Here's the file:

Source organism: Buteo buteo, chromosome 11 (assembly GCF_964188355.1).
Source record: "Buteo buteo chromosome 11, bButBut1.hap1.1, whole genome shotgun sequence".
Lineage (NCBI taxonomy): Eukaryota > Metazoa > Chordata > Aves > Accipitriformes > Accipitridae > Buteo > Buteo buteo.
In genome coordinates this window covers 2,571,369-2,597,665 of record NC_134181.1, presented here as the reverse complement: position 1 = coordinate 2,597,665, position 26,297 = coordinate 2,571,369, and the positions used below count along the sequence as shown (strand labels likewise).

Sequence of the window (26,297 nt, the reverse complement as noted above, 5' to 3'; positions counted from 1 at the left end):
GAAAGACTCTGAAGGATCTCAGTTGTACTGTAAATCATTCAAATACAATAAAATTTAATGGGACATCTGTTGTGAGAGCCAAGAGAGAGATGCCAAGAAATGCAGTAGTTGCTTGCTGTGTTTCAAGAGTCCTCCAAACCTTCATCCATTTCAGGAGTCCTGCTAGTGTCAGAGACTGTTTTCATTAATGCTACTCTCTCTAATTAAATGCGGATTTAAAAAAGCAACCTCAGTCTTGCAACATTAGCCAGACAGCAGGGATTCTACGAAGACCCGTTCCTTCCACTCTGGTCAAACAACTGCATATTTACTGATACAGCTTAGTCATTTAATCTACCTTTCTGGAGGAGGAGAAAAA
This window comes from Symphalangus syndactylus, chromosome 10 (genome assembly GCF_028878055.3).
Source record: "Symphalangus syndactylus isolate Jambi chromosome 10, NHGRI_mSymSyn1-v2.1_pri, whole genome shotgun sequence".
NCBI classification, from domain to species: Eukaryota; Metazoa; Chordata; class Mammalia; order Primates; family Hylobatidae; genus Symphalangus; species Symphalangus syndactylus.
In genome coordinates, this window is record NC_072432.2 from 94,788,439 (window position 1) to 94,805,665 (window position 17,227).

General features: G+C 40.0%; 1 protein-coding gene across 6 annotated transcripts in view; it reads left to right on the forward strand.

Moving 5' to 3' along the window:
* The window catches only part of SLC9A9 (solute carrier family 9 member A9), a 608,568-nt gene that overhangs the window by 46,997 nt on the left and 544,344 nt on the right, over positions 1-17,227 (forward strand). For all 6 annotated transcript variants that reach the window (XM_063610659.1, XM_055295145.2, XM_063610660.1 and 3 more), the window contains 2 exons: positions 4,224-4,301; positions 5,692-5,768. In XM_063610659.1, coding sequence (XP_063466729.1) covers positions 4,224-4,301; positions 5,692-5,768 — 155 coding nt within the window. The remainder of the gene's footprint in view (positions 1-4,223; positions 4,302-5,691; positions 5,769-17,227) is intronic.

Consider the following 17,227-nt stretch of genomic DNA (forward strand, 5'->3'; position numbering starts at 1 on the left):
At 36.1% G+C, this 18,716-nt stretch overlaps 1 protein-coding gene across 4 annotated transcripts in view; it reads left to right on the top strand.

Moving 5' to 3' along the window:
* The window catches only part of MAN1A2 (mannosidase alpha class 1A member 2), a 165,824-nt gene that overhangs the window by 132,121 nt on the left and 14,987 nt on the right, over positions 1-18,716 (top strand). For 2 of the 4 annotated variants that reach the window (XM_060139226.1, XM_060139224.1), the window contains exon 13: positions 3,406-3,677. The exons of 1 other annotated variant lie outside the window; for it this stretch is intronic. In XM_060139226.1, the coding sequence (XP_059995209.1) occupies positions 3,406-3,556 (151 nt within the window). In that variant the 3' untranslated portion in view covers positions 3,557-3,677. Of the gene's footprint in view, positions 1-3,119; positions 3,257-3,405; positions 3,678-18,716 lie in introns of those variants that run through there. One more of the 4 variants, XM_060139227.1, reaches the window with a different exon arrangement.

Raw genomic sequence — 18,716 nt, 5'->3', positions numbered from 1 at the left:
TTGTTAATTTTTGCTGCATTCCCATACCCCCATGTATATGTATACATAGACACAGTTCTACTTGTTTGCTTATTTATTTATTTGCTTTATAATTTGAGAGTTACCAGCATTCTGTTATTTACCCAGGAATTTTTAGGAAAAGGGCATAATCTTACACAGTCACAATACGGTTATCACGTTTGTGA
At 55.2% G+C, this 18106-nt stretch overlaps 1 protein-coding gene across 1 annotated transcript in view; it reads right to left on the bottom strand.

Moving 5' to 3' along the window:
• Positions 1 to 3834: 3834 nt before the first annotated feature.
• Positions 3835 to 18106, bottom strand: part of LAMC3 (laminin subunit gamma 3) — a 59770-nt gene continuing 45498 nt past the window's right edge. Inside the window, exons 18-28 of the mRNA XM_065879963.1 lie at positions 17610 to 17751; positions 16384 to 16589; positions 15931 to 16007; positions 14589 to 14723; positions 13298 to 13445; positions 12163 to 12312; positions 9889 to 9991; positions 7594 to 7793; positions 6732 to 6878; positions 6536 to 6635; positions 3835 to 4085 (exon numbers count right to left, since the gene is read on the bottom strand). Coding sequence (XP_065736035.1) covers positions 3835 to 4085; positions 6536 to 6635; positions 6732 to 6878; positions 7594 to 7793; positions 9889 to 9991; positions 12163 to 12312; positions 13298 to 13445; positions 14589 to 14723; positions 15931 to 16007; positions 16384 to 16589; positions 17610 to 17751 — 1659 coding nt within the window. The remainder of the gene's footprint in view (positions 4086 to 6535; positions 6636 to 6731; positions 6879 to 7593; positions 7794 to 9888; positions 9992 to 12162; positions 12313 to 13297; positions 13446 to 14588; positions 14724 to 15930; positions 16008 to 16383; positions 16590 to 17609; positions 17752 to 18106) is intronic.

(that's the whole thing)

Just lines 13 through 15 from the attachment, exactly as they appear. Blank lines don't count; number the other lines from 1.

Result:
* The window catches only part of SLC9A9 (solute carrier family 9 member A9), a 608,568-nt gene that overhangs the window by 46,997 nt on the left and 544,344 nt on the right, over positions 1-17,227 (forward strand). For all 6 annotated transcript variants that reach the window (XM_063610659.1, XM_055295145.2, XM_063610660.1 and 3 more), the window contains 2 exons: positions 4,224-4,301; positions 5,692-5,768. In XM_063610659.1, coding sequence (XP_063466729.1) covers positions 4,224-4,301; positions 5,692-5,768 — 155 coding nt within the window. The remainder of the gene's footprint in view (positions 1-4,223; positions 4,302-5,691; positions 5,769-17,227) is intronic.

Consider the following 17,227-nt stretch of genomic DNA (forward strand, 5'->3'; position numbering starts at 1 on the left):
At 36.1% G+C, this 18,716-nt stretch overlaps 1 protein-coding gene across 4 annotated transcripts in view; it reads left to right on the top strand.